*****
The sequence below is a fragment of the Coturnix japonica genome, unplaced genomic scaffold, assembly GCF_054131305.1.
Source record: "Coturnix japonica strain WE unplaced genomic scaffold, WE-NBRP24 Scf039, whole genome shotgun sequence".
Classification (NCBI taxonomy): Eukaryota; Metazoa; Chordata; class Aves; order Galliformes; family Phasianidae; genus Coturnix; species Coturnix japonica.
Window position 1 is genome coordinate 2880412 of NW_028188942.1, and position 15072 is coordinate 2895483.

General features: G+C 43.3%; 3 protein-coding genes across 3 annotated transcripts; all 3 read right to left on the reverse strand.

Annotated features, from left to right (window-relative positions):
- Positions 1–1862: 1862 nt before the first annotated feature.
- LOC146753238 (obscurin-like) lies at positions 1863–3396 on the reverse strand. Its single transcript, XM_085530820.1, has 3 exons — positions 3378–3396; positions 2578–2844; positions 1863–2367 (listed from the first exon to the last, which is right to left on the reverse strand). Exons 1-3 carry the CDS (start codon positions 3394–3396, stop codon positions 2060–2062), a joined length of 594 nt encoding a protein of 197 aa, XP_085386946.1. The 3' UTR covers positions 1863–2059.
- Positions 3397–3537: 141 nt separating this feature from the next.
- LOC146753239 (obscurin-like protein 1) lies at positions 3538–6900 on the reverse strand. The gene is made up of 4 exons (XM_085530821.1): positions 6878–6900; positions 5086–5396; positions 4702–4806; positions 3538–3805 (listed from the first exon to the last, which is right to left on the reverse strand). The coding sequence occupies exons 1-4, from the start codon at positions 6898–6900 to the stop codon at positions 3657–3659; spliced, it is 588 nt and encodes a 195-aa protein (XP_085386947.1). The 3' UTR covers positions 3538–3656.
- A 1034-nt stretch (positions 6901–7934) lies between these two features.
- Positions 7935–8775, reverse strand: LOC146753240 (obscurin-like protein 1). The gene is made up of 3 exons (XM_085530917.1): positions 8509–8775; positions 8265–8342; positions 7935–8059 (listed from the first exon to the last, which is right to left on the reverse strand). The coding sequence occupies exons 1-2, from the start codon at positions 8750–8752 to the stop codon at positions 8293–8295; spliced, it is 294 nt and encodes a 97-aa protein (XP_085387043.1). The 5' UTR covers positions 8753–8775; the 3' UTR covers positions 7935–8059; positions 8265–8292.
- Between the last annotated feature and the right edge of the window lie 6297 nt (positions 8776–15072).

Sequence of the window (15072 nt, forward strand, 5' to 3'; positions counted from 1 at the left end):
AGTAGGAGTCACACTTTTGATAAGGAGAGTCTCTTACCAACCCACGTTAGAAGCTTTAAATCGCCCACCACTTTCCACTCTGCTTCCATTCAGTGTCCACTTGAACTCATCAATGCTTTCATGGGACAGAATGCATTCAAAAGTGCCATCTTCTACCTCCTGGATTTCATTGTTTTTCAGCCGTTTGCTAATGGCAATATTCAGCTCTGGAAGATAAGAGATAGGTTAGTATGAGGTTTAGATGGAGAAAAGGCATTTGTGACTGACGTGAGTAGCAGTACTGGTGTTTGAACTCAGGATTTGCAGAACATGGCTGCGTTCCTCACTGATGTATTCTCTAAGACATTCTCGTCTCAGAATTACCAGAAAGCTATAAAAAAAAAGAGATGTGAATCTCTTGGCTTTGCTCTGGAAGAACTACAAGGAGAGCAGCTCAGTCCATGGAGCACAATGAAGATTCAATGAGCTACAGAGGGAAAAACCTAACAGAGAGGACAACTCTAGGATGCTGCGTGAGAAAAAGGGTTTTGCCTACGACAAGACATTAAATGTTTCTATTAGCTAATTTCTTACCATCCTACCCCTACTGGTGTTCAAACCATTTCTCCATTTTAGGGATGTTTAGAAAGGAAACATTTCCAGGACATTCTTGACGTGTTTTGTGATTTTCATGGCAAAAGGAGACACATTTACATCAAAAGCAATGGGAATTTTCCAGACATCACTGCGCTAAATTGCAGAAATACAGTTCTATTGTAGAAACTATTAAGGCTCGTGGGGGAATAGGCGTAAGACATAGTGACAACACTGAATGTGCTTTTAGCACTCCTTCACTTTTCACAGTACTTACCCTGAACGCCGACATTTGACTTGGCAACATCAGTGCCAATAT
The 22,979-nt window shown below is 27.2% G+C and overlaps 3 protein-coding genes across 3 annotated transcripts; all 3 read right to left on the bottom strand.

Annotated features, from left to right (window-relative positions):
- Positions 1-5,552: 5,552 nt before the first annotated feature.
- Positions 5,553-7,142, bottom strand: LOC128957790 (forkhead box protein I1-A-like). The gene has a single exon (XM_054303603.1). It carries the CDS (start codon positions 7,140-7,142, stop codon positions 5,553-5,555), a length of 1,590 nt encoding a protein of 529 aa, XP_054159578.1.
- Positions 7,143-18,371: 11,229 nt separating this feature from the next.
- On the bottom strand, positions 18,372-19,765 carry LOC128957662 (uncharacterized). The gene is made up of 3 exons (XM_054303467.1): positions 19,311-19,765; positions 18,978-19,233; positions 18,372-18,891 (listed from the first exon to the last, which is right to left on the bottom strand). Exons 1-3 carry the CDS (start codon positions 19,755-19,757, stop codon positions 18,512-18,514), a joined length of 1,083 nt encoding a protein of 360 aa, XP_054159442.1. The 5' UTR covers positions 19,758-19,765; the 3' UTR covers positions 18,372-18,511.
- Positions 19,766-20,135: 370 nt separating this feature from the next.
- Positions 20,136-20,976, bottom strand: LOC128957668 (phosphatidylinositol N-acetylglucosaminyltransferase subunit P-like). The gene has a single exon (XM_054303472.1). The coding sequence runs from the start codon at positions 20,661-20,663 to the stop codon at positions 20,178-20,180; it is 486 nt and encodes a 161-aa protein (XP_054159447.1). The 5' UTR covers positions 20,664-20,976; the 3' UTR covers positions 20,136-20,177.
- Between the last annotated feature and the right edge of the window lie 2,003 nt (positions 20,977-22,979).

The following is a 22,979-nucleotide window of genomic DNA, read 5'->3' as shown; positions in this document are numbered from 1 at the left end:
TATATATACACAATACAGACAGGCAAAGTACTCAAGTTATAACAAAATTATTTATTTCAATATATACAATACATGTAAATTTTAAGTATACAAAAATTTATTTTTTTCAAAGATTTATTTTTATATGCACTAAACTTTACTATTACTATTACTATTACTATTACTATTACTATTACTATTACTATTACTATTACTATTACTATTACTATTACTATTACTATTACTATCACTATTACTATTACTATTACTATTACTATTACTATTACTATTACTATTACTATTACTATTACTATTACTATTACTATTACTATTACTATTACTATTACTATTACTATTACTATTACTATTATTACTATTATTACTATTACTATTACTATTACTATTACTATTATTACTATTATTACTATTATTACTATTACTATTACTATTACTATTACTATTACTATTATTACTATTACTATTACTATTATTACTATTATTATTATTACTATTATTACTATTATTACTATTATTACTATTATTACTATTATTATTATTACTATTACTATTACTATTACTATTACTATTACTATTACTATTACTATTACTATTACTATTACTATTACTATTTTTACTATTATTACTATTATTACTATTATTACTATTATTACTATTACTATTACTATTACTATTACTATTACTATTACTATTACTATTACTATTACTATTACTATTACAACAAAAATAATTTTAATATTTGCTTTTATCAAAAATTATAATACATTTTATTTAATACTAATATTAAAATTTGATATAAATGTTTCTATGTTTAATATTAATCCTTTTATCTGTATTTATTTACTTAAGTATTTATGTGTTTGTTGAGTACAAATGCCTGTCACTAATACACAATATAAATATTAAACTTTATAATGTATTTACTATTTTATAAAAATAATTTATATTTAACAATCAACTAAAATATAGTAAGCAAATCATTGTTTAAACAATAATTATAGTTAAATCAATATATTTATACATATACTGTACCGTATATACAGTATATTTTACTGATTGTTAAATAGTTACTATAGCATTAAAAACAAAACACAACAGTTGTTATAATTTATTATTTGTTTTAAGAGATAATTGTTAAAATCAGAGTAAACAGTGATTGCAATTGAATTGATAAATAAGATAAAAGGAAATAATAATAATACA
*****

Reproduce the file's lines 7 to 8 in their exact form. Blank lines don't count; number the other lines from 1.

- Positions 1–1862: 1862 nt before the first annotated feature.
- LOC146753238 (obscurin-like) lies at positions 1863–3396 on the reverse strand. Its single transcript, XM_085530820.1, has 3 exons — positions 3378–3396; positions 2578–2844; positions 1863–2367 (listed from the first exon to the last, which is right to left on the reverse strand). Exons 1-3 carry the CDS (start codon positions 3394–3396, stop codon positions 2060–2062), a joined length of 594 nt encoding a protein of 197 aa, XP_085386946.1. The 3' UTR covers positions 1863–2059.